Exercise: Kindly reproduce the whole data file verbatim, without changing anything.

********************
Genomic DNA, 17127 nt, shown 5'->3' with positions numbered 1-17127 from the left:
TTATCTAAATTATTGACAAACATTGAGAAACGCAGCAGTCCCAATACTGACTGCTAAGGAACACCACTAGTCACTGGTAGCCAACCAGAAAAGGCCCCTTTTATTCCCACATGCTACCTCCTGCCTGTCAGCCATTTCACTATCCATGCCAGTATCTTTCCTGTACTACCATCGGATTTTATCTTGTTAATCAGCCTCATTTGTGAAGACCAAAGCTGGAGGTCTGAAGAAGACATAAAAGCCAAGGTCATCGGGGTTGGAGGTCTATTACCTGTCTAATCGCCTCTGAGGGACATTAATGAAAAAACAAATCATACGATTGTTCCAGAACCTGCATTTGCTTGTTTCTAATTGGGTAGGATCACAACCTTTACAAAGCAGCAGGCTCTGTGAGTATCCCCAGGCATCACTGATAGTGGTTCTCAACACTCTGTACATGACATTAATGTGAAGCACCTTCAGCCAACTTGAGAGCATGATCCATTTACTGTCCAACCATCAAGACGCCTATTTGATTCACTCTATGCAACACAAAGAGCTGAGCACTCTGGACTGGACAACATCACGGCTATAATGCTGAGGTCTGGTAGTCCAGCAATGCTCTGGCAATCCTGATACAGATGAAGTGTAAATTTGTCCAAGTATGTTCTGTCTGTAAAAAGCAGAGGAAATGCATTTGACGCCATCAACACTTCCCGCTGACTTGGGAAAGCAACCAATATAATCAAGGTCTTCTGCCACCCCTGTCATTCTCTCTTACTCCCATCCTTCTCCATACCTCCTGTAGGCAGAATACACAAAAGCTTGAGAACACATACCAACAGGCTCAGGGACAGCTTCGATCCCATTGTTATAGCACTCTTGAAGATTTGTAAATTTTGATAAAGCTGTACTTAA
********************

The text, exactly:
Genomic DNA, 17127 nt, shown 5'->3' with positions numbered 1-17127 from the left:
TTATCTAAATTATTGACAAACATTGAGAAACGCAGCAGTCCCAATACTGACTGCTAAGGAACACCACTAGTCACTGGTAGCCAACCAGAAAAGGCCCCTTTTATTCCCACATGCTACCTCCTGCCTGTCAGCCATTTCACTATCCATGCCAGTATCTTTCCTGTACTACCATCGGATTTTATCTTGTTAATCAGCCTCATTTGTGAAGACCAAAGCTGGAGGTCTGAAGAAGACATAAAAGCCAAGGTCATCGGGGTTGGAGGTCTATTACCTGTCTAATCGCCTCTGAGGGACATTAATGAAAAAACAAATCATACGATTGTTCCAGAACCTGCATTTGCTTGTTTCTAATTGGGTAGGATCACAACCTTTACAAAGCAGCAGGCTCTGTGAGTATCCCCAGGCATCACTGATAGTGGTTCTCAACACTCTGTACATGACATTAATGTGAAGCACCTTCAGCCAACTTGAGAGCATGATCCATTTACTGTCCAACCATCAAGACGCCTATTTGATTCACTCTATGCAACACAAAGAGCTGAGCACTCTGGACTGGACAACATCACGGCTATAATGCTGAGGTCTGGTAGTCCAGCAATGCTCTGGCAATCCTGATACAGATGAAGTGTAAATTTGTCCAAGTATGTTCTGTCTGTAAAAAGCAGAGGAAATGCATTTGACGCCATCAACACTTCCCGCTGACTTGGGAAAGCAACCAATATAATCAAGGTCTTCTGCCACCCCTGTCATTCTCTCTTACTCCCATCCTTCTCCATACCTCCTGTAGGCAGAATACACAAAAGCTTGAGAACACATACCAACAGGCTCAGGGACAGCTTCGATCCCATTGTTATAGCACTCTTGAAGATTTGTAAATTTTGATAAAGCTGTACTTAA